Seneca Valley student wins award at Model UN event

February 8, 2019 Cranberry Local News


Advertisement | Advertise Here

JACKSON TWP — A senior at Seneca Valley High School was recently recognized for delivering insightful knowledge of history.

Martina Beggy was honored with the title Excellent Delegate at Duquesne University's Model United Nations event Jan. 25.

Martina participated in a simulated crisis committee that examined the power dynamics at the time of 1989's Tiananmen Square student protests.

Martina, who has been participating in Model U.N. since 10th grade, said a lot of research goes into the events.

“You have to know pretty much everything there is to know about your country,” she said, “and find other countries that are your friends or allies, and others that you oppose on the topic.”

For the Duquesne competition, Martina assumed the role of Xu Qinxian, a general of the Chinese People's Liberation Army who refused to use force against demonstrators in Beijing.

“I was on a council called 'board of directors,'” Martina said. “Basically, they were leaders from the Chinese Communist Party and world leaders from the U.S., Britain and Russia at the time of the Tiananmen Square crisis”

Martina said the moderators presented the students with problems, and they had to resolve the issues in the manner of their assumed leaders.

“They threw issues at us, like 'student protester just shot one of the military officers' or 'a military officer got thrown in jail,'” she said.

The aspects of back-door deals, pledges, alliances and the opportunity to work around problems are what make the competition fun and interesting, Martina said.

She said she enjoys Model U.N. because she can meet new people and negotiate with them.

Martina, who is interested in going into international relations with a focus on foreign policy, said she hopes to go to school in the Washington, D.C., area.

This was Martina's fourth Model United Nations award.

She was supervised and coached by senior high school gifted support teacher Dean Walker.

Walker said this was his first year coaching Martina, who was first coached by Debra McDermott.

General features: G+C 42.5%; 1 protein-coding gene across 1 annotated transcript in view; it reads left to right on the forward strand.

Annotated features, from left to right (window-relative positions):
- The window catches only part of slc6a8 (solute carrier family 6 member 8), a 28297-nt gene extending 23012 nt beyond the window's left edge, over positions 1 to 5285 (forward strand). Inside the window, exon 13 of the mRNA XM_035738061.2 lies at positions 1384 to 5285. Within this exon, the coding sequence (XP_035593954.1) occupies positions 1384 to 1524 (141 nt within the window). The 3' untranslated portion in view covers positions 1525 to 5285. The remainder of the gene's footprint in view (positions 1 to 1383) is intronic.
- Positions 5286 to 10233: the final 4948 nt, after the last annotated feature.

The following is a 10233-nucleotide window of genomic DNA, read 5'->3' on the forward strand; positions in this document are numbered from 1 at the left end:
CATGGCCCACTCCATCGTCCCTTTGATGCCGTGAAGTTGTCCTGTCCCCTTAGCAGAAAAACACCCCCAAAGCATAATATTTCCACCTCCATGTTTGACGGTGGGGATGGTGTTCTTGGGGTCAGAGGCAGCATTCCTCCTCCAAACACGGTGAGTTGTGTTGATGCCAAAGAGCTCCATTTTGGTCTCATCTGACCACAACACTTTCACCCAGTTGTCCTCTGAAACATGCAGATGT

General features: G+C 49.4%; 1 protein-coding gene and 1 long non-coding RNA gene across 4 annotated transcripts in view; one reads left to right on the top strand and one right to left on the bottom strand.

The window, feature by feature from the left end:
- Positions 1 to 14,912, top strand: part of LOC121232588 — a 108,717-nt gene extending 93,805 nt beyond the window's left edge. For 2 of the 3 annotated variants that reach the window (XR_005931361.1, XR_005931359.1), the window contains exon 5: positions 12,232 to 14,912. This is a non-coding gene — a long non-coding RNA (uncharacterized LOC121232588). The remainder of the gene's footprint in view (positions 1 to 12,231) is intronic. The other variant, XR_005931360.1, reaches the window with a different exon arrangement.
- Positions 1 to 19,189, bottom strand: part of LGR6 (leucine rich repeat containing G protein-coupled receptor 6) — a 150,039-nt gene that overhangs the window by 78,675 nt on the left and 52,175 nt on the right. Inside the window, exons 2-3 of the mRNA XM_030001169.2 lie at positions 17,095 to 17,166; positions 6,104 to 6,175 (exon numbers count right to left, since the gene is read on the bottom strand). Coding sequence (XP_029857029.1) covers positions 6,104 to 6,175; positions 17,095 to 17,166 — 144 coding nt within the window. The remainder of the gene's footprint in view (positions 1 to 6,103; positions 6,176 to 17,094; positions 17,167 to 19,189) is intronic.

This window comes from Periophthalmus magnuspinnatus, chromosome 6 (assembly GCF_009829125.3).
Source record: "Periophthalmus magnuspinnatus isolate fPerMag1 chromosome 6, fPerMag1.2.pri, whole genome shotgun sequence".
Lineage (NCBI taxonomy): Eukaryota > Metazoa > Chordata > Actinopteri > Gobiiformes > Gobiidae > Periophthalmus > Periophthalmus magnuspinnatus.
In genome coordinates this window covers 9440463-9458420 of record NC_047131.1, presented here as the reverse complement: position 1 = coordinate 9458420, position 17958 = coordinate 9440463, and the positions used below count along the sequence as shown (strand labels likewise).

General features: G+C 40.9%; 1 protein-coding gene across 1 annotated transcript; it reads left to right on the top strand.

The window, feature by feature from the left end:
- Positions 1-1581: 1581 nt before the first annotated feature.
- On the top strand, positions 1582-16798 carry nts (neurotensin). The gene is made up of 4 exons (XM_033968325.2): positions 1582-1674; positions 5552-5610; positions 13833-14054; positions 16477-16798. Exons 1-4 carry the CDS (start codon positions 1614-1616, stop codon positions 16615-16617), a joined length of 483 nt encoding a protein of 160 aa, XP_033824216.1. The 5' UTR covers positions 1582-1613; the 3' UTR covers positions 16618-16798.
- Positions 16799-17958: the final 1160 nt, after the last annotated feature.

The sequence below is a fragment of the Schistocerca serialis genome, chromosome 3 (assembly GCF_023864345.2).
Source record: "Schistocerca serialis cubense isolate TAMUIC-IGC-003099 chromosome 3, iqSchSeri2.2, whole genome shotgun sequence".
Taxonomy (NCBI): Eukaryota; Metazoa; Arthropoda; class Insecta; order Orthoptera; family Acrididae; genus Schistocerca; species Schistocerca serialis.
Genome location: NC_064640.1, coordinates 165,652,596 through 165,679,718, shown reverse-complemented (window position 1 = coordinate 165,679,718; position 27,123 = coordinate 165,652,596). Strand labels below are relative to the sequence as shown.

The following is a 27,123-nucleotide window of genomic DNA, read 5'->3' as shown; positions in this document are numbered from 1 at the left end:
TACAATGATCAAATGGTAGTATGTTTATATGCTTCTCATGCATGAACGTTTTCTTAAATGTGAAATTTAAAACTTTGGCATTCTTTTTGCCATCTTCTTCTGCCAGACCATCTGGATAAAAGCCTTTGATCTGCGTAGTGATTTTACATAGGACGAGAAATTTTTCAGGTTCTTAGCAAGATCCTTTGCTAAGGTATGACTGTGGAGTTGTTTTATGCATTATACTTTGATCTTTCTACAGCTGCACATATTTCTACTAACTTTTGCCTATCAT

“Debbie gets these kids started and does such an amazing job with them,” Walker said. “I'm learning from her through my students.”

Walker said students who want to get involved in the competition should be familiar with the different powers of councils, the type of authority and power that councils have, and what they try to do.

Students are assigned a role and topic, and they need to learn about the country, its political and religious values, government type and power structure, as well as which other countries are represented on that council, possible allies, and potential roadblocks to the policies that a student's specific country wants to see enacted.

Walker said students also learn how to make deals using negotiation, leverage, force and other tactics to achieve their goals.

There are a number of competitions throughout the year, Walker said, and they end at Westminster College.

“Each college runs them a little differently,” he said. “At the Westminster one, the kids will be required to write papers beforehand, which are included in how they're judged.”

The topics at each competition vary because the roles of countries are different depending on current events.

“There's a lot to it,” said Walker, the coach. “They get to put themselves in the shoes of a perspective that's not necessarily their own. They also have to represent their country, not themselves, so they have to understand the complexity of the issues.”

Often, such subjects as free education for women, nuclear programs and global warming become topics students must view from a different perspective.

“You really need to see why a government's hands may be tied,” Walker said. “(There are) so many different standpoints, relationships economically or religiously. The layers of complexity, they get to see are more than just 'how I feel' or 'here's what I think is right.'”

Walker said a great thing about Model U.N. is the students never stop learning from the experience.

“Kids are coming away after four years and still saying, 'Oh, I didn't know that' and learning,” Walker said.

Model U.N. provides students the opportunity to learn about and discuss issues of international diplomacy through participation in an academic simulation.

It is currently offered only through the gifted program at Seneca Valley High School due to the curriculum required for and cost associated with the program.

Share this article: